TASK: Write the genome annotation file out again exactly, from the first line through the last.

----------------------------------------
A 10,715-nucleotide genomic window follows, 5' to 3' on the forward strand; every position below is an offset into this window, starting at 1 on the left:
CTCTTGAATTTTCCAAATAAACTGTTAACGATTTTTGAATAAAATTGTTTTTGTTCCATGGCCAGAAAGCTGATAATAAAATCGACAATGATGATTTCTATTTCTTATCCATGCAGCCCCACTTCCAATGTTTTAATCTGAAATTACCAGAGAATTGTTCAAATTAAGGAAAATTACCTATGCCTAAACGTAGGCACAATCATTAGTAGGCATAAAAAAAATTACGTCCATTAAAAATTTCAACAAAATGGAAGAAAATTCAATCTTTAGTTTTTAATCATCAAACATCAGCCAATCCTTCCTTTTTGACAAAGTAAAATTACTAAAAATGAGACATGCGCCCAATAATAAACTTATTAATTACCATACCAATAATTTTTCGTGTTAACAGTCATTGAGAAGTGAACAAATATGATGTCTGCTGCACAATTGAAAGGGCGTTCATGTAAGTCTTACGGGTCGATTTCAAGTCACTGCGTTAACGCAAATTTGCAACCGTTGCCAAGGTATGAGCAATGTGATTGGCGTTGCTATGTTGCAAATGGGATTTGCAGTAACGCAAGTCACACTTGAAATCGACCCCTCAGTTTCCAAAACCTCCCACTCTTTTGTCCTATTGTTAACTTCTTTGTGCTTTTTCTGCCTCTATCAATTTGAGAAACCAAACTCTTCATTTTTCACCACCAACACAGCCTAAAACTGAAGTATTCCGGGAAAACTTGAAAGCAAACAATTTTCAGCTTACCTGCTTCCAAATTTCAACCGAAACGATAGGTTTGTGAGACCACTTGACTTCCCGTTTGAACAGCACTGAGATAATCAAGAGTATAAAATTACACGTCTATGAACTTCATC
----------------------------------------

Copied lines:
A 10,715-nucleotide genomic window follows, 5' to 3' on the forward strand; every position below is an offset into this window, starting at 1 on the left:
CTCTTGAATTTTCCAAATAAACTGTTAACGATTTTTGAATAAAATTGTTTTTGTTCCATGGCCAGAAAGCTGATAATAAAATCGACAATGATGATTTCTATTTCTTATCCATGCAGCCCCACTTCCAATGTTTTAATCTGAAATTACCAGAGAATTGTTCAAATTAAGGAAAATTACCTATGCCTAAACGTAGGCACAATCATTAGTAGGCATAAAAAAAATTACGTCCATTAAAAATTTCAACAAAATGGAAGAAAATTCAATCTTTAGTTTTTAATCATCAAACATCAGCCAATCCTTCCTTTTTGACAAAGTAAAATTACTAAAAATGAGACATGCGCCCAATAATAAACTTATTAATTACCATACCAATAATTTTTCGTGTTAACAGTCATTGAGAAGTGAACAAATATGATGTCTGCTGCACAATTGAAAGGGCGTTCATGTAAGTCTTACGGGTCGATTTCAAGTCACTGCGTTAACGCAAATTTGCAACCGTTGCCAAGGTATGAGCAATGTGATTGGCGTTGCTATGTTGCAAATGGGATTTGCAGTAACGCAAGTCACACTTGAAATCGACCCCTCAGTTTCCAAAACCTCCCACTCTTTTGTCCTATTGTTAACTTCTTTGTGCTTTTTCTGCCTCTATCAATTTGAGAAACCAAACTCTTCATTTTTCACCACCAACACAGCCTAAAACTGAAGTATTCCGGGAAAACTTGAAAGCAAACAATTTTCAGCTTACCTGCTTCCAAATTTCAACCGAAACGATAGGTTTGTGAGACCACTTGACTTCCCGTTTGAACAGCACTGAGATAATCAAGAGTATAAAATTACACGTCTATGAACTTCATC